www.ceh.org › Who We Are
In addition to her health activism, Jennifer remains a strong advocate for LGBT rights. .... Roger Kimis the Senior Strategy and Planning Officer at the Democracy ...

Activists Push Successfully for Bay Area Climate Rules | East Bay ...
www.eastbayexpress.com/oakland/activists-push...for.../Content?...
East Bay ExpressAug 12, 2015 - Air district board member Roger Kim commented: "Too many rules are TBD [to be determined]. It makes me worried, given the crisis before us.".


Kim is quoted as author from anti-semitic anti-israel conspiracy site: 

New York police arrest Jewish gang trafficking organs of Algerian childrenHow America provided Israel with Bomb-Grade Uranium to build Atomic Bomb in 1960s

More Solar, Not Less

If you listen only to the propaganda machine of the Koch Brothers, the power companies and the “clean coal” industry, solar power is only desirable to a white rich ex-hippie with a Malibu beach house.
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Their latest tactic is to paint local clean energy, such as rooftop solar, as an elitist energy source that low-income Californians and people of color are subsidizing.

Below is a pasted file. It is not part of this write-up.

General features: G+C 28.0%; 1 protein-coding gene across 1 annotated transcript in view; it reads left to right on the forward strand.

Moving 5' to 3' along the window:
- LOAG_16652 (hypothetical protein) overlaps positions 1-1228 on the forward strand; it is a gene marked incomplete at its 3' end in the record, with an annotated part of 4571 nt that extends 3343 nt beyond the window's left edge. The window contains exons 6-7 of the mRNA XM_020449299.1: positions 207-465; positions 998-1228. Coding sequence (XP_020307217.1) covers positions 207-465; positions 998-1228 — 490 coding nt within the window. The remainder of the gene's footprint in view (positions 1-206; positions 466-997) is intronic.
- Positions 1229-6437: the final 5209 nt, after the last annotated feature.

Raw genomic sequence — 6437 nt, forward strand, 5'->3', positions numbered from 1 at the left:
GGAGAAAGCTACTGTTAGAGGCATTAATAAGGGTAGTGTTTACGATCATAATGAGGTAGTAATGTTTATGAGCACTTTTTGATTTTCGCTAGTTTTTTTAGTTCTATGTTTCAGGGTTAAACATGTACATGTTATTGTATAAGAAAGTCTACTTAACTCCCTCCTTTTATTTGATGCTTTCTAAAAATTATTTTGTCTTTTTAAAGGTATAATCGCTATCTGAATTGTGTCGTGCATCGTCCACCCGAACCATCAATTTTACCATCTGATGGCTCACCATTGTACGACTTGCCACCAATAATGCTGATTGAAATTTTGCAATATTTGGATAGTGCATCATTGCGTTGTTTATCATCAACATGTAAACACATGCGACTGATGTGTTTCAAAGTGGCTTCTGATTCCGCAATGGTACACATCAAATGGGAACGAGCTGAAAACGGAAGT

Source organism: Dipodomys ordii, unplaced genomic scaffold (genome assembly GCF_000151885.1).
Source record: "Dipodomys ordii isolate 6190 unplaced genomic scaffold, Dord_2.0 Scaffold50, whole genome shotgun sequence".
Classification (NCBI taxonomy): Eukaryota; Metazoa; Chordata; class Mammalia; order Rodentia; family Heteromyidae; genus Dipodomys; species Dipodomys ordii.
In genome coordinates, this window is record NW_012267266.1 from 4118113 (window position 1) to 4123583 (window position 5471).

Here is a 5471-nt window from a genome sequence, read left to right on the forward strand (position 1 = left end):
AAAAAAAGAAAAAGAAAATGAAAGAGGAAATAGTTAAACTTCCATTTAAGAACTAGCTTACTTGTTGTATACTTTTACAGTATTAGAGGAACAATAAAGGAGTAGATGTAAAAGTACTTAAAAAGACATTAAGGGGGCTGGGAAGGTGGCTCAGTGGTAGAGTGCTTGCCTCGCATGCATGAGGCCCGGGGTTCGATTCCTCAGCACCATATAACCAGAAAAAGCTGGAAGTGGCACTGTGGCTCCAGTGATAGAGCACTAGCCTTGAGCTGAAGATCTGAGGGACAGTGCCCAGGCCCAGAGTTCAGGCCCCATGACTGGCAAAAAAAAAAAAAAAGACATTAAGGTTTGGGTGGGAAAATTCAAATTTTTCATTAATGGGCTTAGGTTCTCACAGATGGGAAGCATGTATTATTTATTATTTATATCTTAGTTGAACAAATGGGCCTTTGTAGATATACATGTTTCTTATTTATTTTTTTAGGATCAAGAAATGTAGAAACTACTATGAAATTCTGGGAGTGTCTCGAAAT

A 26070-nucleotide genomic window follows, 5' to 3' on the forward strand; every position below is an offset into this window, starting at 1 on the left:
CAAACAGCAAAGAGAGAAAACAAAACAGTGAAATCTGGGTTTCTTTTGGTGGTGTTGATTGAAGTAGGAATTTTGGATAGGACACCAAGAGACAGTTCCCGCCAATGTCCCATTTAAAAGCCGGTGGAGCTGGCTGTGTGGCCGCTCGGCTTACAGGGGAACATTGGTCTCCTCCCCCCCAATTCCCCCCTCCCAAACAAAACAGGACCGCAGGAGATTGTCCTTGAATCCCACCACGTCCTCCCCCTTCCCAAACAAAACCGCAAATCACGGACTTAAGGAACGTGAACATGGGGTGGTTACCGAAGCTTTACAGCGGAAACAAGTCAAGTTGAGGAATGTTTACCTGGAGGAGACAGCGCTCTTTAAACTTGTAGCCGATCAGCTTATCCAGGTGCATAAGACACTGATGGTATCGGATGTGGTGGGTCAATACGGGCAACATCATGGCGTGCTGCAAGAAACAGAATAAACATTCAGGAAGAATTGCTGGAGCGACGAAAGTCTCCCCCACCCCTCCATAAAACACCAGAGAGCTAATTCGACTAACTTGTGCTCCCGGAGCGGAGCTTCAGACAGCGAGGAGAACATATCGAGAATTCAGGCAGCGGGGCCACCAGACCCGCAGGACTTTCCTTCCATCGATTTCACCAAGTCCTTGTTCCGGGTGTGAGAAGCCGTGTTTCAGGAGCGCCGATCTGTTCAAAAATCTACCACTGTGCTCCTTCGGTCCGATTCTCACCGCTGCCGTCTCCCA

Pitting the interests of low-income ratepayers and people of color in California against the solar industry and clean energy future is wrong and won’t work. Ask the Texas oil companies that tried to pass Proposition 23 in 2010, which would have repealed the state’s pioneering clean energy law, AB 32. Voters of color and residents from low-income communities overwhelmingly rejected that proposition because they understood that California’s climate policies were good for their health and the economy.
A 2011 poll by the Public Policy Institute of California found that 79% of Asians, 83% of Blacks and 88% Latinos think that climate change is a serious threat to the economy and their quality of life. That same poll found that people of color believe more strongly than the general population that it is necessary to take steps immediately to counter the effects of climate change. People of color are the strongest supporters of a clean energy and climate change fighting agenda in California.
When it’s done right, low-income Californians and people of color have more to gain from the widespread adoption of local clean energy than anyone else. The more solar power that comes online, the faster we will be able to turn off the dirtiest power plants — “peaker” plants — which are the most polluting, least efficient and most expensive source of power we have.?
Most “peaker” plants are located in our poorest communities. If there are subsidies that need to end, it’s the subsidies to dirty energy producers and the heavy price poor Californians pay with their health as a result of last century’s pollution based power system.